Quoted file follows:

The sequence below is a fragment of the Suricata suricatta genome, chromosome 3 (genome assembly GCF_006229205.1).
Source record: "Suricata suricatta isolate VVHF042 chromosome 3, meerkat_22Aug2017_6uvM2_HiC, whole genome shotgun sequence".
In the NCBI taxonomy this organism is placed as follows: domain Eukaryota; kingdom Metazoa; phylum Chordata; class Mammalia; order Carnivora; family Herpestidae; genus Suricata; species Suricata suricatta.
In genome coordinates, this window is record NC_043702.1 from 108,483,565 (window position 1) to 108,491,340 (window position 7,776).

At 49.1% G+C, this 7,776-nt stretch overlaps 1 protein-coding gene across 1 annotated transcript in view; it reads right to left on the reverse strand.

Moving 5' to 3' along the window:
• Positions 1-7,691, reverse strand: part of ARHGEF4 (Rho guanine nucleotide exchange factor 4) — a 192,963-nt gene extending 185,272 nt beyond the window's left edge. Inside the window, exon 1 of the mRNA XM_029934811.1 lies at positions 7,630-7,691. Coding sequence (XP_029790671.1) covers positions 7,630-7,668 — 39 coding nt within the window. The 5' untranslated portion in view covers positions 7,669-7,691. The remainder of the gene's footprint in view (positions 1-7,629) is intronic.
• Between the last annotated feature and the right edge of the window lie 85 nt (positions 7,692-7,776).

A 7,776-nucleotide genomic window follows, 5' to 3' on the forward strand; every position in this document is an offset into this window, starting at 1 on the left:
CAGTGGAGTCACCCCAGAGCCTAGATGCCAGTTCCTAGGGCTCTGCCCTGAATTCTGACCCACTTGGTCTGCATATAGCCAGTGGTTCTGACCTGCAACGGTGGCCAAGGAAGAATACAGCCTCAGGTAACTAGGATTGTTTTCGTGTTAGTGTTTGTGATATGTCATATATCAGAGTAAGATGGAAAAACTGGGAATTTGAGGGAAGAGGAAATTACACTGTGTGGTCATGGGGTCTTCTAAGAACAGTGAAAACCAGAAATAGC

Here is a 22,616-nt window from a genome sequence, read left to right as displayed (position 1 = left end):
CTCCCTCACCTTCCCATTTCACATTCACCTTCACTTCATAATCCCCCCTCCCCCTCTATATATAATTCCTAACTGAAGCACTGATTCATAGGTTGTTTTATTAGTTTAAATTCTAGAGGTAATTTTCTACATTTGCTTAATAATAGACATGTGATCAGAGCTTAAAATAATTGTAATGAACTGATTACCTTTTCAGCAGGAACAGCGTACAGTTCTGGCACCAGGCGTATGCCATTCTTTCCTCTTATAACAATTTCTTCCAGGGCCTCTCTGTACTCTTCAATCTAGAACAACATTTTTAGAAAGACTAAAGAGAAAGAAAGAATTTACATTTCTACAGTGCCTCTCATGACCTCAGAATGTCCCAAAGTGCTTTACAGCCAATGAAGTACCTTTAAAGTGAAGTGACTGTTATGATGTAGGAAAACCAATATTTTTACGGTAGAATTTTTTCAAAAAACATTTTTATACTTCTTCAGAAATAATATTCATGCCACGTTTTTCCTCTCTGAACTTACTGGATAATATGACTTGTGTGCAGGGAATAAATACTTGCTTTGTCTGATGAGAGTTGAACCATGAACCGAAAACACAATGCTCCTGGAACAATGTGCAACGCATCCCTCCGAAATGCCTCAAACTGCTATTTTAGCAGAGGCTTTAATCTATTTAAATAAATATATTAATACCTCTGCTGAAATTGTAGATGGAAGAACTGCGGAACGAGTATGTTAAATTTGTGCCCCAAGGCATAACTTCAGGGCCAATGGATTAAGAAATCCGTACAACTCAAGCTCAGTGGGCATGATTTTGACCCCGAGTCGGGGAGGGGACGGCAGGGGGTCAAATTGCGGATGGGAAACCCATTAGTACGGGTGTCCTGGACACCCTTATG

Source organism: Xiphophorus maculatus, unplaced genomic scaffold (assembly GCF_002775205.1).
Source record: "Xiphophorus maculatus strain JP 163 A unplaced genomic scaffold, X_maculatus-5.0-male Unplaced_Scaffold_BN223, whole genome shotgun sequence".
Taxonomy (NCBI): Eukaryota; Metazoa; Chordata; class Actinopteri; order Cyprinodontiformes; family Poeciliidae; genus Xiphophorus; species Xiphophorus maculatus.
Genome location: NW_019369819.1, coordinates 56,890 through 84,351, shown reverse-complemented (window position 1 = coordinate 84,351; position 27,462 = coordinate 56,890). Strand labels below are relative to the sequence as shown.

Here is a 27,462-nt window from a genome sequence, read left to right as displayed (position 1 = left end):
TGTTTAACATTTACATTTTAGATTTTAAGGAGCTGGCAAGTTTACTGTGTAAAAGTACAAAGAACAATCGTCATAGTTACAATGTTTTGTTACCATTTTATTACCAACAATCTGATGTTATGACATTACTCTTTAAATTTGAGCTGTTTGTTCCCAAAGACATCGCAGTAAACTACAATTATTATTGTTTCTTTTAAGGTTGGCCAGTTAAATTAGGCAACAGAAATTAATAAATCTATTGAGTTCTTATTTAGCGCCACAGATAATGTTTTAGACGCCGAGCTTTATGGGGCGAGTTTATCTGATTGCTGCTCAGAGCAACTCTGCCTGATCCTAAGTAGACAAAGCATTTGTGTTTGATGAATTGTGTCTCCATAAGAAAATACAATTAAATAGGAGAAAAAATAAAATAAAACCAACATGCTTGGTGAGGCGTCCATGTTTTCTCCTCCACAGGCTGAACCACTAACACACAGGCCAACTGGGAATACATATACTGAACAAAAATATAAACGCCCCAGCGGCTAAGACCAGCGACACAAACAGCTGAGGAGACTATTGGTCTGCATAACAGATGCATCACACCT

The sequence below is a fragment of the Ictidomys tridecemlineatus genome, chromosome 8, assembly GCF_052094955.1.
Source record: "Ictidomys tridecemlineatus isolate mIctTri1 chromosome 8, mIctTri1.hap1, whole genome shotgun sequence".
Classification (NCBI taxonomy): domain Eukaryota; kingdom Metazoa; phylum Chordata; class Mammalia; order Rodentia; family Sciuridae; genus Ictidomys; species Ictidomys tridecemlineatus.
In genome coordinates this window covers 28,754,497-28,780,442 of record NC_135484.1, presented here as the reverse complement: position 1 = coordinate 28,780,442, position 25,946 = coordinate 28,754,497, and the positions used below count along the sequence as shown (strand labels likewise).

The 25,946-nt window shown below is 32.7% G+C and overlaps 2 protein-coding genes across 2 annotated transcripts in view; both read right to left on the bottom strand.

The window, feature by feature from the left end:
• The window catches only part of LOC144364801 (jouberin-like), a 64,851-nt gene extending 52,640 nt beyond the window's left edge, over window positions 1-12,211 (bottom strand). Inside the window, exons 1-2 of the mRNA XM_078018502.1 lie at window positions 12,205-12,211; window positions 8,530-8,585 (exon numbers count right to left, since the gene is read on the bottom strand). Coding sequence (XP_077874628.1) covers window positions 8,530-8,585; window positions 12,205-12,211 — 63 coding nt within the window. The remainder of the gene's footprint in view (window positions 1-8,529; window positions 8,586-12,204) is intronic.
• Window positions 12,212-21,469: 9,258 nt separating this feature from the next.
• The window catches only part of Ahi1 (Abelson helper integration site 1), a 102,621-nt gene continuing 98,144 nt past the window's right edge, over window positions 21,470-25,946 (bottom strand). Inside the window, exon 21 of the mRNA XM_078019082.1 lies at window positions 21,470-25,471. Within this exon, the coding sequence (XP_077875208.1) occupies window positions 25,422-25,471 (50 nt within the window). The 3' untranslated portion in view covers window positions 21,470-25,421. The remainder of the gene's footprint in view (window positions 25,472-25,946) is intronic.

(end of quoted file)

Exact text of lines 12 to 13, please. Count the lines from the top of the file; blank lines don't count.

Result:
CTCCCTCACCTTCCCATTTCACATTCACCTTCACTTCATAATCCCCCCTCCCCCTCTATATATAATTCCTAACTGAAGCACTGATTCATAGGTTGTTTTATTAGTTTAAATTCTAGAGGTAATTTTCTACATTTGCTTAATAATAGACATGTGATCAGAGCTTAAAATAATTGTAATGAACTGATTACCTTTTCAGCAGGAACAGCGTACAGTTCTGGCACCAGGCGTATGCCATTCTTTCCTCTTATAACAATTTCTTCCAGGGCCTCTCTGTACTCTTCAATCTAGAACAACATTTTTAGAAAGACTAAAGAGAAAGAAAGAATTTACATTTCTACAGTGCCTCTCATGACCTCAGAATGTCCCAAAGTGCTTTACAGCCAATGAAGTACCTTTAAAGTGAAGTGACTGTTATGATGTAGGAAAACCAATATTTTTACGGTAGAATTTTTTCAAAAAACATTTTTATACTTCTTCAGAAATAATATTCATGCCACGTTTTTCCTCTCTGAACTTACTGGATAATATGACTTGTGTGCAGGGAATAAATACTTGCTTTGTCTGATGAGAGTTGAACCATGAACCGAAAACACAATGCTCCTGGAACAATGTGCAACGCATCCCTCCGAAATGCCTCAAACTGCTATTTTAGCAGAGGCTTTAATCTATTTAAATAAATATATTAATACCTCTGCTGAAATTGTAGATGGAAGAACTGCGGAACGAGTATGTTAAATTTGTGCCCCAAGGCATAACTTCAGGGCCAATGGATTAAGAAATCCGTACAACTCAAGCTCAGTGGGCATGATTTTGACCCCGAGTCGGGGAGGGGACGGCAGGGGGTCAAATTGCGGATGGGAAACCCATTAGTACGGGTGTCCTGGACACCCTTATG

Source organism: Xiphophorus maculatus, unplaced genomic scaffold (assembly GCF_002775205.1).